Bike-specific capabilities mean that they are much more than just smaller, quicker versions of karts, injecting meaningful gameplay variety into the mix. Performing a wheelie (executed using the trick input) will grant your bike a speed boost when travelling at good speeds, with the trade-off being compromised steering and increased vulnerability to clashes with other vehicles or items.
Initially, the use of this technique may remain confined to obvious coasting opportunities while out in front, but in time it can be frequently used when coming out of drift boosts or plotting narrow courses through your rivals. Above any competitive advantage that may accrue from its use, this active risk-reward mechanic (building on the new trick boost system available to all vehicles) makes for an involving racing experience that proves to be simply more fun than sticking with the old karts.
One downside to the surprisingly entertaining and useful nature of the bikes is that they have not been truly balanced with their kart brethren. While they are more susceptible to physical attack than their four-wheeled counterparts, that weakness doesn’t apply in time trial mode, making them the de facto choice to get the best times (as proof, have a look at the online time trial rankings). However, even in the heat of a twelve-competitor race, the threat of being shunted or the lack of a larger drift boost ultimately offers scant counterbalance to the supreme dexterity afforded to skilled bikers.
As a racing game, the lasting appeal of any Mario Kart title remains a function of the quality of its track designs. The sixteen new tracks begin very gently, but quickly venture into more dynamic, hazardous territory on a grander scale than we're used to seeing in the series. Some of this real estate is to accommodate the expanded number of racers, making the tracks generously spacious when competing in time trials or with just a few friends (the AI opponents can be turned off in VS. play). Over time, the designs reveal how they have incorporated the trick boost system for alternative routes, while also amusing by way of the sheer amount of danger through which the raceways sometimes wind.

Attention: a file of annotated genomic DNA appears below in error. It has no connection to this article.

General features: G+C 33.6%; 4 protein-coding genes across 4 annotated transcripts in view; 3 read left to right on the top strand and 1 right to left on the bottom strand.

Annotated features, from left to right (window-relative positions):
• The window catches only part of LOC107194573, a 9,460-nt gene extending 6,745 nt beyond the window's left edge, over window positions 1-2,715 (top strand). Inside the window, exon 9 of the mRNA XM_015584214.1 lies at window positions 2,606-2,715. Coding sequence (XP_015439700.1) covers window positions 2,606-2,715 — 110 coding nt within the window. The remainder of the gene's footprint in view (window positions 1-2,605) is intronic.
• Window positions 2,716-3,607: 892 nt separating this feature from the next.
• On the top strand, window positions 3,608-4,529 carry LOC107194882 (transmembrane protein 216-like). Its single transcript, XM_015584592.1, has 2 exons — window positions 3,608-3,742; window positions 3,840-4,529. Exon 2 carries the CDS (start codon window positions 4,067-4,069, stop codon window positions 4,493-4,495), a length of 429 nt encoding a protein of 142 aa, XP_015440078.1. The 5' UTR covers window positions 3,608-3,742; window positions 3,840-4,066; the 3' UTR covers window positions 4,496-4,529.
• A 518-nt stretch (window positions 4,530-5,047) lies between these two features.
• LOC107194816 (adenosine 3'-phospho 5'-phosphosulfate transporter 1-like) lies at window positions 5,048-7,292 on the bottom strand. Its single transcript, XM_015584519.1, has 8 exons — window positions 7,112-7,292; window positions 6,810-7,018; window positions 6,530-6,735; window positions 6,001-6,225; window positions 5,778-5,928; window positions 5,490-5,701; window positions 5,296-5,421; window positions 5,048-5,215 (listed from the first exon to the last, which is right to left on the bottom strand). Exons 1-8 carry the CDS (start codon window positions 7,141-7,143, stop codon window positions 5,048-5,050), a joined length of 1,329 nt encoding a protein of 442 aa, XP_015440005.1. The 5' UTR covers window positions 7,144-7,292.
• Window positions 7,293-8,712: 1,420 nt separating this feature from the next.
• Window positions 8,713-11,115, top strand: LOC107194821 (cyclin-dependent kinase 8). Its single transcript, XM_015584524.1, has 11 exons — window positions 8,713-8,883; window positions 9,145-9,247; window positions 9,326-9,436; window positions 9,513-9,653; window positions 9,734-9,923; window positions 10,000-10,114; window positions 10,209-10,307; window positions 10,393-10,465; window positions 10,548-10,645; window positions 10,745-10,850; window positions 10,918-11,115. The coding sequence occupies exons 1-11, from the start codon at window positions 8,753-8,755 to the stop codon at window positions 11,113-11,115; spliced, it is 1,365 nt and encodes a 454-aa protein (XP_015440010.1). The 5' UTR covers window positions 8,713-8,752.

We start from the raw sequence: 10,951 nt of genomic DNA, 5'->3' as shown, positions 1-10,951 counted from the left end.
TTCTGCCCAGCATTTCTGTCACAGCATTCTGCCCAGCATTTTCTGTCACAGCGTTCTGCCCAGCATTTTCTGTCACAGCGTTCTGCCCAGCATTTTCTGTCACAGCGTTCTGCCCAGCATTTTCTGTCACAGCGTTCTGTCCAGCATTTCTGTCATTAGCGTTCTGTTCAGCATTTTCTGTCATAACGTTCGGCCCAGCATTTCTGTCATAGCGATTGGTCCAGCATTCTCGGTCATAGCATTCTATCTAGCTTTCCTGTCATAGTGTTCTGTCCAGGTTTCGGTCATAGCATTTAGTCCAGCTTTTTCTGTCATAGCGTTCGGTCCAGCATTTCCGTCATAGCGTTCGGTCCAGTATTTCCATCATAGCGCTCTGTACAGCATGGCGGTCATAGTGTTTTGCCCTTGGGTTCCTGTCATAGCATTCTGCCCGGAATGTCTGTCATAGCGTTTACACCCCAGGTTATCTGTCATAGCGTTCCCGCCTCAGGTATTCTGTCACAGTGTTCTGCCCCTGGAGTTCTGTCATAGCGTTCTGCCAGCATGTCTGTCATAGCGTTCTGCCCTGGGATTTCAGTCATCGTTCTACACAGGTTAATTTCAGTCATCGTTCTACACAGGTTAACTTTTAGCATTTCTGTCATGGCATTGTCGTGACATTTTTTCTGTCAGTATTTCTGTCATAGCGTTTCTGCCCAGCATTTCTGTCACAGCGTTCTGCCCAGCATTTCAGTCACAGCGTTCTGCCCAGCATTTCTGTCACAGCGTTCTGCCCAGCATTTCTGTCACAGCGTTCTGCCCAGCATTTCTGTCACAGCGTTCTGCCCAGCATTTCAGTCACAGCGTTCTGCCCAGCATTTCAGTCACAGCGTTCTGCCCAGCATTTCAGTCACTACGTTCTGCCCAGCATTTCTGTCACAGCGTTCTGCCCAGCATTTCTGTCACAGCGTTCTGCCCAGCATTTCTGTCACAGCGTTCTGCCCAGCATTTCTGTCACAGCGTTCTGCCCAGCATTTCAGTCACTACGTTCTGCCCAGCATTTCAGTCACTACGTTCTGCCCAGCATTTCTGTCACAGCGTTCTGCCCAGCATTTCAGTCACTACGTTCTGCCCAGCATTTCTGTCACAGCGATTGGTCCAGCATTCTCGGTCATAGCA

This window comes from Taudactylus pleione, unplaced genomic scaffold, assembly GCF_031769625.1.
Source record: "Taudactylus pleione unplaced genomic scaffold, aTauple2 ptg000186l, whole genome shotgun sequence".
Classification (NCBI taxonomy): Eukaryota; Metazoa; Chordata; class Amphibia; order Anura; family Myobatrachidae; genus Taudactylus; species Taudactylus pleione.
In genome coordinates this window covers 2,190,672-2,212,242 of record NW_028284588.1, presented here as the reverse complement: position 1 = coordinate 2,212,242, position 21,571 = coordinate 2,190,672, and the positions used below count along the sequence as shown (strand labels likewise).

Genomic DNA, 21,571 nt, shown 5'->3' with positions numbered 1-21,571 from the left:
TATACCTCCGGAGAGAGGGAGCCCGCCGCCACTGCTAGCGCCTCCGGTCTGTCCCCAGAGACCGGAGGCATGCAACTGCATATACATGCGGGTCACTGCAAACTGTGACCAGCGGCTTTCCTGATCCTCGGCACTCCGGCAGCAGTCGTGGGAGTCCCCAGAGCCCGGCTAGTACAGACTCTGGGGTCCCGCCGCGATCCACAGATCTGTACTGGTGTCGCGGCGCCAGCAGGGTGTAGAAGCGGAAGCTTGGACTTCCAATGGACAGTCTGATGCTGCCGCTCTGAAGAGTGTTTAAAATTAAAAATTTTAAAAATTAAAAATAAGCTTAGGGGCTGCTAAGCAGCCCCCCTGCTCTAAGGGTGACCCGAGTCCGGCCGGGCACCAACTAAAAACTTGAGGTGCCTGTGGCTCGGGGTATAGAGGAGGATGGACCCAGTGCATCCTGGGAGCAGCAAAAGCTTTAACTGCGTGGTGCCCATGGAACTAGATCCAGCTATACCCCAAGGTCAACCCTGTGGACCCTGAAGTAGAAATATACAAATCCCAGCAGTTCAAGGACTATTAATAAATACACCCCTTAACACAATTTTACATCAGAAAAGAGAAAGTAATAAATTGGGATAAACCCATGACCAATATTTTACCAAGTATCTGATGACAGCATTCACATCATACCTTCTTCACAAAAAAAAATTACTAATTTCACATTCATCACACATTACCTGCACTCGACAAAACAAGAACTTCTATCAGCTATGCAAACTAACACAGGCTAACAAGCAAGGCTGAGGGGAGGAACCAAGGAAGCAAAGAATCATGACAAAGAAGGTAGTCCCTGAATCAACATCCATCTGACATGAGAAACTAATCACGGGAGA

The retro selection features some undeniable classics as well as a few curious choices, but overall presents a nice variety as the flat, angular courses from the SNES and GBA editions complement the more open, undulating raceways from 64, Double Dash!!, and DS. Their reproductions on Wii are mostly faithful, but there are some extra ramps and jumps put in place, while the presence of bikes and the new trick system can significantly alter how best to approach tracks mastered long ago.
Though the course designs are interesting and enjoyable on the whole, there is a lack of thematic variety vis-à-vis previous tracks in the series (which are themselves quite well-represented in this game), and frequently feel far from embedded in the Mario franchise. Alongside the rather generic music and some of the confounding choices made in assembling the character roster (four baby versions of other characters!), this contributes to the impression of the game paying lip service to its source material rather than thoughtfully mining it for content that fans of the series would really appreciate.
Only half of the tracks are available to play initially, and so taking on the various Cup competitions is necessary to unlock the rest (along with more vehicles and characters) for each of the three speed classes. Playing through a Grand Prix in one-player is much the same proposition as ever; you'll quickly be proficient enough to get ahead without too much difficulty, but staying there proves to be a matter of being lucky enough to avoid the appearance of the dreaded leader-exploding blue shell. This is a tolerably infrequent occurrence on the lower classes, but prepare to become enraged on 150cc when a blue-hued calamity drops you so far back that a seemingly insurmountable lead is erased by your rival. The ability to retry a single race (even once) in order to correct a particularly egregious screwing-over would be most welcome, but is once again absent.